CISOs can deliver better outcomes and get the support they need by linking security processes to business results, suggests this writer.
Every organization should have an accurate list of all its assets and rank those in order of importance. By understanding which assets, applications, or sets of data are most critical to protect, CISOs can set out rules and processes for stopping vulnerabilities.
It is also equally important to look at who is responsible for applying those fixes to assets, including people outside of the IT security team.
While the IT security team will provide alerts on issues that need fixing, they will have to turn to the IT operations, services or a business unit team to apply the patches. However, these areas may have been outsourced, which could lead to further potential problems or delays in applying fixes.
In the most complex environments, there may be multiple teams involved in the process. Where possible, keep the number of people involved to a minimum because more people often slow down progress. This can affect change control processes and sign-offs on rollout updates. It can also lead to problems around what is covered by key performance indicators (KPI).
Risk management via KPIs
At one organization, its dashboard had all green lights for patching status, but security issues kept coming up.
After further investigation, it was discovered that its outsourcing firm was contracted to handle and report on desktop operating system updates rather than apply patches. When the security team looked at the bigger picture around applications on those assets, the situation was different and there were multiple issues to resolve.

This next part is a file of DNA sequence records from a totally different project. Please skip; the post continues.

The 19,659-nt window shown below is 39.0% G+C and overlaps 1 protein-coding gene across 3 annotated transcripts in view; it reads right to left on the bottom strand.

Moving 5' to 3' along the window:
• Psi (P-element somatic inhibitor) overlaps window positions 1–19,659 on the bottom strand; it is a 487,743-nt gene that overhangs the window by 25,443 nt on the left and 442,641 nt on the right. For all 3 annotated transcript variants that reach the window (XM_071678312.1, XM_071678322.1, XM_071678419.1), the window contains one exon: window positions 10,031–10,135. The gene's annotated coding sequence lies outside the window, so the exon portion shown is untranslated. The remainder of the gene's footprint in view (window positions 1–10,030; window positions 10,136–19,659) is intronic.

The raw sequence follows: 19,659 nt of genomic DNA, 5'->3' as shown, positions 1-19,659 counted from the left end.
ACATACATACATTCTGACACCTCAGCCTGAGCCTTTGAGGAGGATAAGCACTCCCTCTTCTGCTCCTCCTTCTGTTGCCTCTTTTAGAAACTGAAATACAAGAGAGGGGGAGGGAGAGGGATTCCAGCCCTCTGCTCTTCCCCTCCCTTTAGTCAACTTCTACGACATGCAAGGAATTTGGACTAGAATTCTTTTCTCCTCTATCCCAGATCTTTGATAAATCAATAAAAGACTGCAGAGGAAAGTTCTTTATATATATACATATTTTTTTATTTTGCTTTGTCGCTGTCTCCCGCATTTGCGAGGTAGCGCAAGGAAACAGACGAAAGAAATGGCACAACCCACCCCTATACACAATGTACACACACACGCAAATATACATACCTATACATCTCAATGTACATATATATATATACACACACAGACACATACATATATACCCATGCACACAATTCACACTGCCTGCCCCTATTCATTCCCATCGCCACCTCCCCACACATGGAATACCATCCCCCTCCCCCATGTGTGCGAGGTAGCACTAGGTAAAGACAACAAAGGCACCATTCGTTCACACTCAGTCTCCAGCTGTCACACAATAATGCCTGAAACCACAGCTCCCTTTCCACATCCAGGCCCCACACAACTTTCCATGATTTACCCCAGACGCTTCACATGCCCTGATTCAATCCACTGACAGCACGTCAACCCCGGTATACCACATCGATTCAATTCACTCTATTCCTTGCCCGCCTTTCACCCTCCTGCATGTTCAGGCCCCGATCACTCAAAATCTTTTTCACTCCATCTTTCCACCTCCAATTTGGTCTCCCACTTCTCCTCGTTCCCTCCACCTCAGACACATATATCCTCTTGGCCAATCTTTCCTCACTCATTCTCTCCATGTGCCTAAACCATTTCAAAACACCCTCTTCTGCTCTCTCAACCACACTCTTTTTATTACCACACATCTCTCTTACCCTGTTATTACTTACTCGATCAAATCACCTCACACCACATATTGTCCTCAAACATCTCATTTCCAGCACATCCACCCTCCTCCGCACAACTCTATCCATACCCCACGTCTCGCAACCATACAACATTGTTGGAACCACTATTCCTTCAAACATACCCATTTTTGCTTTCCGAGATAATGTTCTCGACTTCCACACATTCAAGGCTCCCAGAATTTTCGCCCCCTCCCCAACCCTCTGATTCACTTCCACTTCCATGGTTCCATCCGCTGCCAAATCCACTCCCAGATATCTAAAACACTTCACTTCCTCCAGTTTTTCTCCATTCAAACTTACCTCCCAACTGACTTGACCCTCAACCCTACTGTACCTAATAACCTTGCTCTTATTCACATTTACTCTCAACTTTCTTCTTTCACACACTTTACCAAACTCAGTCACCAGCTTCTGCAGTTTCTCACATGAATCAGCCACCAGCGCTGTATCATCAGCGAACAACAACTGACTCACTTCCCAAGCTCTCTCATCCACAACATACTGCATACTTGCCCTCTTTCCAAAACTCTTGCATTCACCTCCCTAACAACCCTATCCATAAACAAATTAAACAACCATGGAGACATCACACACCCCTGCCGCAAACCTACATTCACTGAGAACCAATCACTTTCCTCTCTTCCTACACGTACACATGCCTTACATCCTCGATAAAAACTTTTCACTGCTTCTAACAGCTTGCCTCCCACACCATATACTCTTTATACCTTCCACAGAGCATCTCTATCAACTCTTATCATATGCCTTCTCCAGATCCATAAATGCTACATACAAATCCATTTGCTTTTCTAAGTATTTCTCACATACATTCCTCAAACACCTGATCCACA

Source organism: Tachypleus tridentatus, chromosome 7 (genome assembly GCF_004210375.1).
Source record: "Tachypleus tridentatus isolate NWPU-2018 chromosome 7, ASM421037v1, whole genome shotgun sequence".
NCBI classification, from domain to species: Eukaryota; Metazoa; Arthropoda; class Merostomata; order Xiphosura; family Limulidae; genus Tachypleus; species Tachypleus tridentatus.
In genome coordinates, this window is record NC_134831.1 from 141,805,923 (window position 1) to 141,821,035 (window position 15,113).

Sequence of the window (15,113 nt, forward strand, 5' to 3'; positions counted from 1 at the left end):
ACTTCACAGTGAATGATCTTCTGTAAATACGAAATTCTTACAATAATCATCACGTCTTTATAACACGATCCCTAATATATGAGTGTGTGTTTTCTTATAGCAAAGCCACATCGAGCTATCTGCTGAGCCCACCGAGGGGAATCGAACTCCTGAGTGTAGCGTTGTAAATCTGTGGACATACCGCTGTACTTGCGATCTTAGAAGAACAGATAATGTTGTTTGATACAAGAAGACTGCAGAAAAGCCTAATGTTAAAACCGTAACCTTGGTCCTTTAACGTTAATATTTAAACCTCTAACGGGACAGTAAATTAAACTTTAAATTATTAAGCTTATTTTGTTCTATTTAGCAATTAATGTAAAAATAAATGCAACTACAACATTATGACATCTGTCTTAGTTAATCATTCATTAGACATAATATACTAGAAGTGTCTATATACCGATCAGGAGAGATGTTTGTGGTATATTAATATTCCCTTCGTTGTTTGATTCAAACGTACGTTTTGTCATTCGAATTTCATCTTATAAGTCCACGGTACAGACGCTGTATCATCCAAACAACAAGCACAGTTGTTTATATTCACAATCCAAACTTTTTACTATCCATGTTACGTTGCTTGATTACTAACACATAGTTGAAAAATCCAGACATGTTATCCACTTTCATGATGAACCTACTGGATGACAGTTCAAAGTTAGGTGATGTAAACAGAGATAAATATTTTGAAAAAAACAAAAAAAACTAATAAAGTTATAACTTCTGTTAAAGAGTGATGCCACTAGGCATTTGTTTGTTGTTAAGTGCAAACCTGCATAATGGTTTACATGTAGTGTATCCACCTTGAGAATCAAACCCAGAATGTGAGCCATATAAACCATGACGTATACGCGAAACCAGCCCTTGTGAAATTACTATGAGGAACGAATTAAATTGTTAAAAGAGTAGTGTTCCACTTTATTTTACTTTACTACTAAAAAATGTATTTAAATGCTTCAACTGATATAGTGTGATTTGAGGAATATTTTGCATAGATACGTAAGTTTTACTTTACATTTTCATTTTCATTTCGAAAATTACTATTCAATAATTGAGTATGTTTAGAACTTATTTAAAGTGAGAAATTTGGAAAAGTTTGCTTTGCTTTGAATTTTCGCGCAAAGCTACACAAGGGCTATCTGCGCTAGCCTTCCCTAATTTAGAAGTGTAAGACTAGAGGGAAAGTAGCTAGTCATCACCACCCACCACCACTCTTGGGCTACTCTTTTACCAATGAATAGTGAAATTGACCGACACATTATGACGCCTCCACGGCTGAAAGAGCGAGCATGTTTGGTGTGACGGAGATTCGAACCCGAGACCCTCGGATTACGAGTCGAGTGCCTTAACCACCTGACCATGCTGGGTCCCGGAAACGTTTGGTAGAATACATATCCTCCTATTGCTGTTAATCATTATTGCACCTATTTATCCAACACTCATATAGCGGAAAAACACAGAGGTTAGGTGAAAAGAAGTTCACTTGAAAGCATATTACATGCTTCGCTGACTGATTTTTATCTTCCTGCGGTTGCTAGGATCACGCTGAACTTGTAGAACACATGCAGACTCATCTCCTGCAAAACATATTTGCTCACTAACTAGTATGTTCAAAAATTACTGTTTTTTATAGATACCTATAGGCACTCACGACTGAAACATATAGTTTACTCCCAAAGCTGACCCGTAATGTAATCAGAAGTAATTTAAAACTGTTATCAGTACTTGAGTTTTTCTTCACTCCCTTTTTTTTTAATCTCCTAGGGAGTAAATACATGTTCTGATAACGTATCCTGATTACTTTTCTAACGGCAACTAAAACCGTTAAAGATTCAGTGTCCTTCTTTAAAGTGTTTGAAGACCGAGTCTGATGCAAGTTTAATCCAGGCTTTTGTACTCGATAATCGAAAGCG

Once the KPI and the contract were updated to cover all software assets, security eventually improved.
In this instance, thinking about business responsibilities around risk management can help CISOs to get the support they need and deliver better outcomes—by linking security processes to business results.
Not every CISO will have the opportunity to use the CEO’s clout to get what they need in place. For other CISOs, the challenge is more around how to provide the right information to the management team and the board to demonstrate how their approach works.
In other words, the security posture of an organization can be improved significantly by involving the whole business in the security process.
The whole organization gets involved
In practice, involving everyone in the organization in improving cybersecurity starts with the board of directors issuing an edict to the CEO around reducing risk. Rather than treating this as solely a technology process, involving the CEO means it became a business process issue instead.
So, the CEO and CISO will then have to implement a key performance indicator (KPI) based on the number of vulnerabilities on each machine in their business. They know that driving this number down would greatly reduce cyber risks from ransomware and other attacks.
Next, the CEO places the responsibility for this KPI on each business unit’s department head rather than onto the IT department. This forces the business to integrate better with IT across all operations, and ensures the change process and sign-off procedures remain slick from the start.
As each department lead is responsible for individual team results, all decision makers will be focused on getting things done right and on time.
Another key benefit of this approach is that changes on the business side can be flagged as early as possible, thereby enabling security issues to be flagged and address at the beginning of every business process rather than at the end.